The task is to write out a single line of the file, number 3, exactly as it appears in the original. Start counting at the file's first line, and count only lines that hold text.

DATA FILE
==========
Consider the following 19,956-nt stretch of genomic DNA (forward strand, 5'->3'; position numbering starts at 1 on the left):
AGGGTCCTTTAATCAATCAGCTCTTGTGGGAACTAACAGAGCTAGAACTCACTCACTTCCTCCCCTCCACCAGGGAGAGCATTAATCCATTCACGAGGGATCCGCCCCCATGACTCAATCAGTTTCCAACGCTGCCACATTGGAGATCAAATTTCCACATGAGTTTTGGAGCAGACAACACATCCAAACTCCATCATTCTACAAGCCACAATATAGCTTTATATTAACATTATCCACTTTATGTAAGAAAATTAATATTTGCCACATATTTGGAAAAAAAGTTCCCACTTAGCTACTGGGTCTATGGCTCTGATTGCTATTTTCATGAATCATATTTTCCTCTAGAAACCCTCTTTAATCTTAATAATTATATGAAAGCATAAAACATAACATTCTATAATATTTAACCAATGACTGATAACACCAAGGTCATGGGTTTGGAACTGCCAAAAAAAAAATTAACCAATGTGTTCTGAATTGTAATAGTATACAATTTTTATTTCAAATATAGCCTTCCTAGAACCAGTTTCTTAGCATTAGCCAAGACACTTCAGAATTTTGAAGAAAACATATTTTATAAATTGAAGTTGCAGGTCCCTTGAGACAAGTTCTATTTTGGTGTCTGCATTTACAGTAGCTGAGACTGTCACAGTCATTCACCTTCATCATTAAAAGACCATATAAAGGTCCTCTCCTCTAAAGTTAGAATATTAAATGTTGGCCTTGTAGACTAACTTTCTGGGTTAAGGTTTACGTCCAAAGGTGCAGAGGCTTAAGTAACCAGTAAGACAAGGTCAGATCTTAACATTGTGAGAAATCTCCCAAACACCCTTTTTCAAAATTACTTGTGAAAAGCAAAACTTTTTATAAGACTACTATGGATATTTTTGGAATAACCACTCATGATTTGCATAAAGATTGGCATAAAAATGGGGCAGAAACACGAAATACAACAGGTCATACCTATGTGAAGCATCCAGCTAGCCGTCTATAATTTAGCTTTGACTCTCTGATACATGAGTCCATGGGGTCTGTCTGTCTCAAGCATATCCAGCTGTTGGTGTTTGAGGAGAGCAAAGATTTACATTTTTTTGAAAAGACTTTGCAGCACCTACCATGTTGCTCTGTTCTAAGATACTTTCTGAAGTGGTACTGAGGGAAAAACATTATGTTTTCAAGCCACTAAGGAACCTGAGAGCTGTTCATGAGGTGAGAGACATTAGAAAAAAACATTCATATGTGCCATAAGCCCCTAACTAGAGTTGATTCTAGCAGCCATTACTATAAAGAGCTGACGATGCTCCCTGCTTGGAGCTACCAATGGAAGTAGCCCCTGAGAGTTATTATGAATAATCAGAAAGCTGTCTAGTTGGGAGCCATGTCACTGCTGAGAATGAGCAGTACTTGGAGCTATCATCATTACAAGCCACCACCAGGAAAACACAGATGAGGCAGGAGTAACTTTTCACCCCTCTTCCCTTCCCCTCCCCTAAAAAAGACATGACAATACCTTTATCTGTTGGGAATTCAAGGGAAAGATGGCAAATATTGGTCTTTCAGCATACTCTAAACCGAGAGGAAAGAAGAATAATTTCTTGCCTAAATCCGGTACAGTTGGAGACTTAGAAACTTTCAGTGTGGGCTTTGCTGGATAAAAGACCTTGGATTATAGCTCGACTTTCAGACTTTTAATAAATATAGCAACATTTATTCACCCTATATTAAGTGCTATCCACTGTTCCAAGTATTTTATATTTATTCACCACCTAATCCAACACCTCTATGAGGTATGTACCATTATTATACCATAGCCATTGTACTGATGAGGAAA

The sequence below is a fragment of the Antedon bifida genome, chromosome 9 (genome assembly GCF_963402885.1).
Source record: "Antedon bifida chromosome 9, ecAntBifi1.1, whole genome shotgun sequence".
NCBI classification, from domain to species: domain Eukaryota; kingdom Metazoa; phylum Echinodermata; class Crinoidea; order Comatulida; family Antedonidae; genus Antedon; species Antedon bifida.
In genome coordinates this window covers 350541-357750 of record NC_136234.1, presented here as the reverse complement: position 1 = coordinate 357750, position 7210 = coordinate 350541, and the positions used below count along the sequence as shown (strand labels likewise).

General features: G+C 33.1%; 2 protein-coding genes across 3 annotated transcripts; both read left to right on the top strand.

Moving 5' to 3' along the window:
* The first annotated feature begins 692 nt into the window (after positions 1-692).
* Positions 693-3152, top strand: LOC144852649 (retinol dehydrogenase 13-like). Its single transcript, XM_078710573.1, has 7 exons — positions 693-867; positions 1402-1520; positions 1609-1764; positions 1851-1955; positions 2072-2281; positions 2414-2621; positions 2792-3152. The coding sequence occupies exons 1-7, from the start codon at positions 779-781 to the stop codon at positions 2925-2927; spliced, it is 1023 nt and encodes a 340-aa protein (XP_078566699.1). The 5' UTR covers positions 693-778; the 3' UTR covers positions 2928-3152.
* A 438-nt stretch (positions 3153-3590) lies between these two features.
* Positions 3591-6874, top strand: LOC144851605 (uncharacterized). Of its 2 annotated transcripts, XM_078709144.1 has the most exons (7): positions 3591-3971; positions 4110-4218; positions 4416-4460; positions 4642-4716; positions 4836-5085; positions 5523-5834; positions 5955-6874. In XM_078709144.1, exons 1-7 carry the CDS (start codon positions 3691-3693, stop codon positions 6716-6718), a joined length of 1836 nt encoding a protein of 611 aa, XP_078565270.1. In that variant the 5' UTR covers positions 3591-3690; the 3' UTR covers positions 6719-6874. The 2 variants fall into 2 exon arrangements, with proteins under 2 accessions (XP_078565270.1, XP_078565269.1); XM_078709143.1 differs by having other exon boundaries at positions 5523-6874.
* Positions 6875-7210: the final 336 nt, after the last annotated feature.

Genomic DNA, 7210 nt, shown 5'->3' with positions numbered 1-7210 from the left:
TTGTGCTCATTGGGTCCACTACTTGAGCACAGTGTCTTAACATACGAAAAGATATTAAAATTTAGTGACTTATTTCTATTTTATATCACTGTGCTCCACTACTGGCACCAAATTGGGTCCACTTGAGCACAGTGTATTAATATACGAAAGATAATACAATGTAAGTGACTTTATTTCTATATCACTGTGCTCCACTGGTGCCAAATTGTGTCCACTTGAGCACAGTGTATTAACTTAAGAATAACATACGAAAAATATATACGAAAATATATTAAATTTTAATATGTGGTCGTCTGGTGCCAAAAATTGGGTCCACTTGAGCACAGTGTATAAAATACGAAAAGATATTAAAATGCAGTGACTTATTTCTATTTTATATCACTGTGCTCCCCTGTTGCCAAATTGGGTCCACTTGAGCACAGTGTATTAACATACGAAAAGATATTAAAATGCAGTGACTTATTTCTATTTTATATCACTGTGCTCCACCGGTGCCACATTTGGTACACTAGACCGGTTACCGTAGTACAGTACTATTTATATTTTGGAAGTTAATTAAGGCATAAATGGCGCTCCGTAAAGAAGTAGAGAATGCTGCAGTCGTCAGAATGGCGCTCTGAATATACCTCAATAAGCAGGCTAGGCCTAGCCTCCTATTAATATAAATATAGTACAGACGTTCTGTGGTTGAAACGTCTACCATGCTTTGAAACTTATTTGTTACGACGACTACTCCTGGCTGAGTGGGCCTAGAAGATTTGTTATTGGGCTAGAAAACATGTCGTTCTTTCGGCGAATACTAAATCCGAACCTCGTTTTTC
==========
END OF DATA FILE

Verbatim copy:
The sequence below is a fragment of the Antedon bifida genome, chromosome 9 (genome assembly GCF_963402885.1).